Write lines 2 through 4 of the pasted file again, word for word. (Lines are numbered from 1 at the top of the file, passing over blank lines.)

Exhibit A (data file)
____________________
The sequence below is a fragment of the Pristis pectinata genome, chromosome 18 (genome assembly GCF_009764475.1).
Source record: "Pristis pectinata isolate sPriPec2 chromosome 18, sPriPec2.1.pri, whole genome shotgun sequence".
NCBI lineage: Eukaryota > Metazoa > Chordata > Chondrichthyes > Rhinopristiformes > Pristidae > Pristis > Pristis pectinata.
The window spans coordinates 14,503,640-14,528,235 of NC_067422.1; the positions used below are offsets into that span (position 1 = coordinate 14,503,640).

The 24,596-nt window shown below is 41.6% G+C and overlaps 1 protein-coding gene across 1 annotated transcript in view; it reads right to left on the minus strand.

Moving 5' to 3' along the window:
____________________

Source record: "Pristis pectinata isolate sPriPec2 chromosome 18, sPriPec2.1.pri, whole genome shotgun sequence".
NCBI lineage: Eukaryota > Metazoa > Chordata > Chondrichthyes > Rhinopristiformes > Pristidae > Pristis > Pristis pectinata.
The window spans coordinates 14,503,640-14,528,235 of NC_067422.1; the positions used below are offsets into that span (position 1 = coordinate 14,503,640).